By Jake Donovan
Steve Cunningham’s boxing career has always been that of a man without a country, ironic considering the four years he proudly served in the United States Navy. Through 12 years as a pro, Cunningham has fought beyond the U.S. borders on eight separate occasions, including five trips to Germany, while fighting just once in his hometown of Philadelphia – an undercard bout in March ’03.
Yet the former cruiserweight never felt farther away from home than in his first fight with Tomasz Adamek. Not only did the event take place a mere 90 minutes away in Newark, New Jersey, but also served as Cunningham’s first fight in the U.S. after nearly two years spent on the road in Europe.
“I fought him in Newark and thought it was close to home. It was worse than if we fought in Poland,” insisted Cunningham (25-4,12KO), an authority on the subject considering he actually fought twice in Adamek’s home country. It was the site of his first loss and also his first title win, both of which came in the span of six months against Krzystzof Wlodarczyk.
Cunningham gets his long awaited rematch with Adamek. The sequel takes place one division north at heavyweight, headlining a Saturday afternoon telecast on NBC live from the Sands Casino Resort in Bethlehem, PA.
Their reunion comes four years after the American fell short in their Dec. ’08 World cruiserweight championship. The clash was universally regarded as high among the year’s best fights, one in which Cunningham was dropped three times in losing a split decision. ‘
One win and 18 months later, Cunningham found himself once again fighting abroad, signing with Sauerland Event and fighting in Germany in four consecutive contests. His journey ended in back-to-back losses to Yoan Pablo Hernandez, the second of which came in lopsided fashion earlier this year.
The rematch with Hernandez was his last ever at cruiserweight, abandoning boxing’s bastard division for its once most identifiable. Cunningham’s heavyweight debut came in September, pitching a shutout against Jason Gavern in their 10-round supporting bout below Adamek’s stoppage win over Travis Walker.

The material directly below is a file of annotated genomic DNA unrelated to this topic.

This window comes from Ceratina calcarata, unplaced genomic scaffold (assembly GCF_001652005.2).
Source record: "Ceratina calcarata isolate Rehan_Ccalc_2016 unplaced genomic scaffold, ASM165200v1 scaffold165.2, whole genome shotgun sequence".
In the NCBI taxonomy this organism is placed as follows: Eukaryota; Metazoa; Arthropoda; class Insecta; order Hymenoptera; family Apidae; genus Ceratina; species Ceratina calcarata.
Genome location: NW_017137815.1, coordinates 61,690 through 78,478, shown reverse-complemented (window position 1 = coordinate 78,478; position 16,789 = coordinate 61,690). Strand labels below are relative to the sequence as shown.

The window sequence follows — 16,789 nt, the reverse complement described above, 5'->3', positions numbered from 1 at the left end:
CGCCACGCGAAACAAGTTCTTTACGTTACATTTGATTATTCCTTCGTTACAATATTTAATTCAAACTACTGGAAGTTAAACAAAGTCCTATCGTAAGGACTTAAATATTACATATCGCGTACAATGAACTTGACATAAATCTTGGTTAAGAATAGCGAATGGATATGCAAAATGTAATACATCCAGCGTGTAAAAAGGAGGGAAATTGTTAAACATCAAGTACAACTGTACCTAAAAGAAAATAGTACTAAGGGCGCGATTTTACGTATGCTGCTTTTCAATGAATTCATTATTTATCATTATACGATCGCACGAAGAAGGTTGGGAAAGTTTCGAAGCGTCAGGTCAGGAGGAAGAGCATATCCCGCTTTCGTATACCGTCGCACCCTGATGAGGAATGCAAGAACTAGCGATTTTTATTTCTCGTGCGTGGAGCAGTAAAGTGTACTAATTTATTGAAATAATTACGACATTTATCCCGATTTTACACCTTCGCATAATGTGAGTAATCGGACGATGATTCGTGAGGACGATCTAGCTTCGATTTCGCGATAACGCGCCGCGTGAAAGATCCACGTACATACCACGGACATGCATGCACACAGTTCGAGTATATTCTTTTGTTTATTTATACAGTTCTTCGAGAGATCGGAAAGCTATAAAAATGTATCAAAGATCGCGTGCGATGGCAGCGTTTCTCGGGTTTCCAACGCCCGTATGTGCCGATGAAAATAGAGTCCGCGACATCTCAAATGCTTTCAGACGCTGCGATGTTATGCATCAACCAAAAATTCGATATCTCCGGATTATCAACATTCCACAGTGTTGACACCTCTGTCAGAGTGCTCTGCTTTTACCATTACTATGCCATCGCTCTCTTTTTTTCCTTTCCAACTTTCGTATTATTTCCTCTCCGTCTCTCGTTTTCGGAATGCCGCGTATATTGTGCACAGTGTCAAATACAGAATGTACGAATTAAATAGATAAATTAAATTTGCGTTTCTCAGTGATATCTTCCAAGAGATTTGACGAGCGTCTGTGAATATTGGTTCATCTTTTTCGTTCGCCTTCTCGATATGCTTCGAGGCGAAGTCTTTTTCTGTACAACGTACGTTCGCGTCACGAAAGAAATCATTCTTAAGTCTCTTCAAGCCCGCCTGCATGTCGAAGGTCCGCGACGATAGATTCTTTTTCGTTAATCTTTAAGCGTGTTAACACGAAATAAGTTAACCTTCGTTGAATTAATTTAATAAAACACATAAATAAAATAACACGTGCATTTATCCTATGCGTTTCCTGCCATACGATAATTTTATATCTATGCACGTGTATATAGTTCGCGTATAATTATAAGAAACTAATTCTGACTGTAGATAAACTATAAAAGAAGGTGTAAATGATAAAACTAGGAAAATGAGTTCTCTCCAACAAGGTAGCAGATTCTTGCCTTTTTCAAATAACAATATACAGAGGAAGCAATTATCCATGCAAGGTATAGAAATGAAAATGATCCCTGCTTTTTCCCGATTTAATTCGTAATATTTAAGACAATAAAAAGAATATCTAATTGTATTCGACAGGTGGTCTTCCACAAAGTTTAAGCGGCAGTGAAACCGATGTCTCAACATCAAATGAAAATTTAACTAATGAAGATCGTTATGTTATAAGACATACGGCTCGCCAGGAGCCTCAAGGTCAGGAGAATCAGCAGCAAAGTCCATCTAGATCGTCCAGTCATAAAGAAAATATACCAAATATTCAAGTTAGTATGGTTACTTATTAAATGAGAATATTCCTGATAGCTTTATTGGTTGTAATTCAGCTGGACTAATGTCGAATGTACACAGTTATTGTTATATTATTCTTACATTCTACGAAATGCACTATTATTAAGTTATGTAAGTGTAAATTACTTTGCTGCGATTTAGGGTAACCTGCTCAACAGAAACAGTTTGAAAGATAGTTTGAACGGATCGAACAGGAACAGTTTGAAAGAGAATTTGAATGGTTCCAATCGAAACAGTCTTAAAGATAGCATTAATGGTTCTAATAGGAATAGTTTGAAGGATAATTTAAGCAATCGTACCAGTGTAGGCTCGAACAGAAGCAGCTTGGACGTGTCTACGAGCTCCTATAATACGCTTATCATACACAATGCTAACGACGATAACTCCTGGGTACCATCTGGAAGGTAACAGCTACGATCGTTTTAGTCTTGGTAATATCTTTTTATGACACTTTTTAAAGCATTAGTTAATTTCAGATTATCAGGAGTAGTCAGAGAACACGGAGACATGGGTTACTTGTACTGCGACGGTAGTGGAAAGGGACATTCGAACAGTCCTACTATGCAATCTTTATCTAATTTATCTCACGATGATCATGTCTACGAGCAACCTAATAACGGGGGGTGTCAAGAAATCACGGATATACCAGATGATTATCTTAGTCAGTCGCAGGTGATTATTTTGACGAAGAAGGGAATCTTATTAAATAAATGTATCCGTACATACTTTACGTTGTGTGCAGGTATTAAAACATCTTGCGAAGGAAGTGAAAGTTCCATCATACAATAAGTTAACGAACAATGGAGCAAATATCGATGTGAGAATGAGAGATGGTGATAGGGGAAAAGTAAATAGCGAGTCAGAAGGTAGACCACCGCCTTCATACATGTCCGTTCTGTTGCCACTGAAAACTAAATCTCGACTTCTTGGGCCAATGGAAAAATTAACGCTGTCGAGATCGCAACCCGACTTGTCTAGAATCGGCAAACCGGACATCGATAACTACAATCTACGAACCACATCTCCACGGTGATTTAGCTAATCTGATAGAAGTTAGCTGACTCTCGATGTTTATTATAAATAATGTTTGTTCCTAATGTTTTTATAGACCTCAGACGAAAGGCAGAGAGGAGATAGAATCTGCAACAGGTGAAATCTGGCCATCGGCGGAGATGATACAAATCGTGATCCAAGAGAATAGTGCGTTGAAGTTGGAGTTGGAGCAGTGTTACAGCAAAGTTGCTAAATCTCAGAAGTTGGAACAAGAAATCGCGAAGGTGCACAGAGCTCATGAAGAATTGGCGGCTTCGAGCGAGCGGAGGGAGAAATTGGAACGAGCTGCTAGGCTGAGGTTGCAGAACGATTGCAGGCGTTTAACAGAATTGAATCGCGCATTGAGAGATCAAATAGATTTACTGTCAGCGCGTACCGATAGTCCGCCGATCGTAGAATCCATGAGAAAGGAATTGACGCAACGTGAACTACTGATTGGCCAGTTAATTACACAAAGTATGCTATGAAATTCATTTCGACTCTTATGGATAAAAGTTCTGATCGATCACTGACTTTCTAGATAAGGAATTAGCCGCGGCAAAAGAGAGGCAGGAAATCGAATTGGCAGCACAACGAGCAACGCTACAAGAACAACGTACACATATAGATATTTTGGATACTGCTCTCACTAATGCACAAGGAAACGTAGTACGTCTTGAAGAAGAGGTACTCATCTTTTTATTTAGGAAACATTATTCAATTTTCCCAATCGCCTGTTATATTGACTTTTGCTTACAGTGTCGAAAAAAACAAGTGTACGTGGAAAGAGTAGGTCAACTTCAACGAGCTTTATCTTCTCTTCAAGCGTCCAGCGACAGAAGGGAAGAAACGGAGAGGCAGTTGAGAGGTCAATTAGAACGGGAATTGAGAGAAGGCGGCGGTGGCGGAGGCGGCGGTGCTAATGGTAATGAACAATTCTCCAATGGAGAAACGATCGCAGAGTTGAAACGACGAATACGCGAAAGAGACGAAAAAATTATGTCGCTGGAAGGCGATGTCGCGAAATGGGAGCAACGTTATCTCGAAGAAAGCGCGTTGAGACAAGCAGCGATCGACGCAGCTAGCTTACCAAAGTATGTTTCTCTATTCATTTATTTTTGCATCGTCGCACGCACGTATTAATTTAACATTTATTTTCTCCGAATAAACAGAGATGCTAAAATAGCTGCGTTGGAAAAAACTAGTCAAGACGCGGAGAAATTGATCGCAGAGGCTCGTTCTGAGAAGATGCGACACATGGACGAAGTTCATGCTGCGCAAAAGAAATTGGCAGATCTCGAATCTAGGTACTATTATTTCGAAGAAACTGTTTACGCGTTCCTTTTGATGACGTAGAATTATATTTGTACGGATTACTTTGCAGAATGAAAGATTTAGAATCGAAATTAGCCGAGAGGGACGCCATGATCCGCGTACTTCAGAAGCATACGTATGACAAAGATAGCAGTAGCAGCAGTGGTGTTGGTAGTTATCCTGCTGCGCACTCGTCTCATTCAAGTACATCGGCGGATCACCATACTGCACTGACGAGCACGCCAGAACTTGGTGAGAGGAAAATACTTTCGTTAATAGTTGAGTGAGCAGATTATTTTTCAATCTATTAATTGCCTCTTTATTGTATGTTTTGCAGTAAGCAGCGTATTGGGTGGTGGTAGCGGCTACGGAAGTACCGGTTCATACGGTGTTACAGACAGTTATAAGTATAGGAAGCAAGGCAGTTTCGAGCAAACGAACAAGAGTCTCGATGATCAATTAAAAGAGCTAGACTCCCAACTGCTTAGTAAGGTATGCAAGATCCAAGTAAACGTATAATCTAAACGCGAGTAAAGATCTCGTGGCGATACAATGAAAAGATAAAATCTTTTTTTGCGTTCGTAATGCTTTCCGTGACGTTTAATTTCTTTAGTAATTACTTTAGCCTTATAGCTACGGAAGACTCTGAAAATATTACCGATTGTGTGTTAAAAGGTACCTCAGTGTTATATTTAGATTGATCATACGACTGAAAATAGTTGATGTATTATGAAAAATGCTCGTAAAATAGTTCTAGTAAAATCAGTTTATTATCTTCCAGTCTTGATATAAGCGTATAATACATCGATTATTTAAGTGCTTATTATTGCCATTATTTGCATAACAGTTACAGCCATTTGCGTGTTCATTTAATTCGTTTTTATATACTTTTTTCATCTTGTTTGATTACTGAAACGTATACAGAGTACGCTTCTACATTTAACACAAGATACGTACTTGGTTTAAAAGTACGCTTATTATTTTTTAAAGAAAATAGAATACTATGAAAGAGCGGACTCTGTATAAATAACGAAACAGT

Adamek was already being steered towards this weekend’s NBC date, though originally scheduled to face Odlanier Solis. When the Cuban heavyweight bailed on the opportunity, Cunningham willingly jumped in, thus saving the date for Main Events.
“When you’re dealing with live television in this context, you don’t have the luxury of just pushing it off to another date,” said Main Events CEO Kathy Duva, who worked feverishly to secure a deal with NBC Sports earlier this year, thus leading to boxing’s return to NBC in nearly a decade. “There is always a Plan B and Plan C in the works.
“Steve was Plan B from Day One. It came down to Solis was rated higher and we were interested in doing an eliminator. When Solis couldn’t do it, Jolene (Mizzone, Main Events VP of Operations) called Livvy, Steve’s wife and manager. She called Steve, who called us back within a couple of hours to accept the fight.”
Where the fight took place was far less important to Cunningham than the fact that it takes place at all. The 36-year old has enjoyed two reigns as a cruiserweight titlist, but still envisions a run at a heavyweight crown before calling it a career.
The depths of that journey depend largely on the outcome of this weekend’s affair – one where he believes to have stronger support than was the case four years ago.
“He may win the fan base contest,” Cunningham says of Adamek’s bi-continental popularity. “But I’ll have more fans in the house than I did the last time.”
Jake Donovan is the Managing Editor of Boxingscene.com. Follow Jake on Twitter: @JakeNDaBox